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Sir Bernard Ingham dead at 90 – Margaret Thatcher’s long-serving press secretary passes away after short illness | The Sun

SIR Bernard Ingham, Margaret Thatcher's long-serving press secretary, died today aged 90 following a short illness.

Tributes poured in for the "formidable operator" who was by the Iron Lady's side for her 11 years in power.

Son John hailed him "a great dad" and said he passed away with his family by his side this lunchtime.

He said: "To the wider world he is known as Margaret Thatcher's chief press secretary, a formidable operator in the political and Whitehall jungles.

"But to me he was my dad – and a great dad at that. He was a fellow football fan and an adoring grandfather and great grandfather. My family will miss him greatly."

Sir Bernard was married for 60 years to Nancy Ingham, a former policewoman, who died in 2017.


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He leaves a son, two grandchildren and a great grandchild.

John also paid tribute to the Tupwood Gate nursing home in Caterham, Surrey, that cared for his father.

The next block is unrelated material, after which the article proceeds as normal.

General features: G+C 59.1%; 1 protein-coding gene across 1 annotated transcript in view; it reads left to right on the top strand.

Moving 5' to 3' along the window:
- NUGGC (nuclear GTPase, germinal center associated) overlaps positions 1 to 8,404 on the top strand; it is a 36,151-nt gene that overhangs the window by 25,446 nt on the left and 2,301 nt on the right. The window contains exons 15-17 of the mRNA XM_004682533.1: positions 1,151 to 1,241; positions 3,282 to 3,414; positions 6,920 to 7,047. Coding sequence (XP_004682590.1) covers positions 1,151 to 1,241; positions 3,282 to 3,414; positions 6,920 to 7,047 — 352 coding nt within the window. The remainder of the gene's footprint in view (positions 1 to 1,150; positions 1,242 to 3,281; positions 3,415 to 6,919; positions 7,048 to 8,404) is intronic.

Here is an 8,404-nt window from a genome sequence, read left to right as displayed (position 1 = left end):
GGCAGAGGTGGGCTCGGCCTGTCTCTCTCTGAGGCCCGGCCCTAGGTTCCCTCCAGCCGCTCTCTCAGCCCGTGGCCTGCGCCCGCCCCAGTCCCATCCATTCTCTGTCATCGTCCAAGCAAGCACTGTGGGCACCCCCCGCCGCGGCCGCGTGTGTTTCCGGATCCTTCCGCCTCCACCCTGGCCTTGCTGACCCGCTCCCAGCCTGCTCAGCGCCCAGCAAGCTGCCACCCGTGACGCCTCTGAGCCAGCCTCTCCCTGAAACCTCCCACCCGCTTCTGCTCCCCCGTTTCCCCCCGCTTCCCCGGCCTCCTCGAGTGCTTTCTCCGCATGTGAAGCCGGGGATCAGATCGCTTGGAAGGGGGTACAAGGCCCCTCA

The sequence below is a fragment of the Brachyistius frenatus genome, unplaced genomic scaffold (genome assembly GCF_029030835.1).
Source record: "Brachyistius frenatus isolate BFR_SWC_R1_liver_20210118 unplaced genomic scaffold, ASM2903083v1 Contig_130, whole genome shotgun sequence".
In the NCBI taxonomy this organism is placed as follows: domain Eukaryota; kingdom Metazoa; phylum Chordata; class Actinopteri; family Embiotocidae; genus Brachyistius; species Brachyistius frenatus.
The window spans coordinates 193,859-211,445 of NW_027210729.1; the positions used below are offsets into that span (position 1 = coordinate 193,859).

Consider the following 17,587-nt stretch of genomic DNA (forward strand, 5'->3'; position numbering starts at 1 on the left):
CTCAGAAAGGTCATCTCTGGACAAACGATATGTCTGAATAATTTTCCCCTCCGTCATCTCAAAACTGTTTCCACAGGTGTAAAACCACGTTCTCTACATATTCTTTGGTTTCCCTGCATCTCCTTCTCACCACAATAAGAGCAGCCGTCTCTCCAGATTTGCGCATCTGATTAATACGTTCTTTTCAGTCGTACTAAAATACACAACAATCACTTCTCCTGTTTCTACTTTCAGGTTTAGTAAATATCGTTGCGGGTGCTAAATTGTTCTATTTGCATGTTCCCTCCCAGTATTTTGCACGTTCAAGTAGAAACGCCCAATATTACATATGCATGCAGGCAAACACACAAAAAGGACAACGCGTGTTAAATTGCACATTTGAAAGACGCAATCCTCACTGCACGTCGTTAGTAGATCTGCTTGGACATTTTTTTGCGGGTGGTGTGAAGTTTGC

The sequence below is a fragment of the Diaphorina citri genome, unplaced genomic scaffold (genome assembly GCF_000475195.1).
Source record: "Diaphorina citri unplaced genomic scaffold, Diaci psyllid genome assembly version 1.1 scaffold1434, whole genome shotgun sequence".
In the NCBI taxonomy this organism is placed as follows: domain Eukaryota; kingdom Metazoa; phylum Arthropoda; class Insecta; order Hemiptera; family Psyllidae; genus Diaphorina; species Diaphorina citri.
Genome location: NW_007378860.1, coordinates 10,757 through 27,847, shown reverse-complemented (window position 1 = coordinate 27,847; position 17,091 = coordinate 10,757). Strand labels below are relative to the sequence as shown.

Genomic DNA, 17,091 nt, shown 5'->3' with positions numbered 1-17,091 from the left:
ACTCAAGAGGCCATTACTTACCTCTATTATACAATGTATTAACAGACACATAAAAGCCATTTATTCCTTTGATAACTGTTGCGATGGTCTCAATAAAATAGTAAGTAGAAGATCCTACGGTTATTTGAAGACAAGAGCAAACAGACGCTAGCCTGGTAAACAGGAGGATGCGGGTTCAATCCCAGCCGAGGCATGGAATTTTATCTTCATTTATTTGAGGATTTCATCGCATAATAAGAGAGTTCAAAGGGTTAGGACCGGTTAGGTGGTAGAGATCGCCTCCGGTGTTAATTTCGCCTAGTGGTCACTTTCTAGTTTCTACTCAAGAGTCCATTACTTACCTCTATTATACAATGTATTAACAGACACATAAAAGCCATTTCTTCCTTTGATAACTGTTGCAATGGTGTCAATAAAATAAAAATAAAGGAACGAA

Sir Bernard, a former journalist, was one of Mrs Thatcher's most loyal aides during her three terms as PM.

After she left office in 1990 he continued to be politically engaged, writing a regular column for the Yorkshire Post.

Recently he slammed unions for waging a Marxist class war, drawing parallels with the battle with barons in the 1980s.

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Sir Bernard dealt with the press during Mrs Thatcher's tumultuous premiership that saw industrial strife and war abroad.

Famed for his bushy eyebrows, he became a well-known figure in his own right.

In a recent documentary he said his proudest achievement was flying the PM to Port Stanley shortly after the Falklands War without journalists finding out.

He also revealed that dementia-stricken Mrs Thatcher believed she was still PM well after she left office, and Sir Bernard would play along pretending to still be her press secretary.

Tory MP Conor Burns, a friend of the late Lady Thatcher, said: "Very sorry to learn of the death of Sir Bernard Ingham. He was the great communicator in an age when politicians had great and big things to communicate.

"He also knew that he was not the story but the vessel to carry it. A servant of a lost age. And a lovely man."

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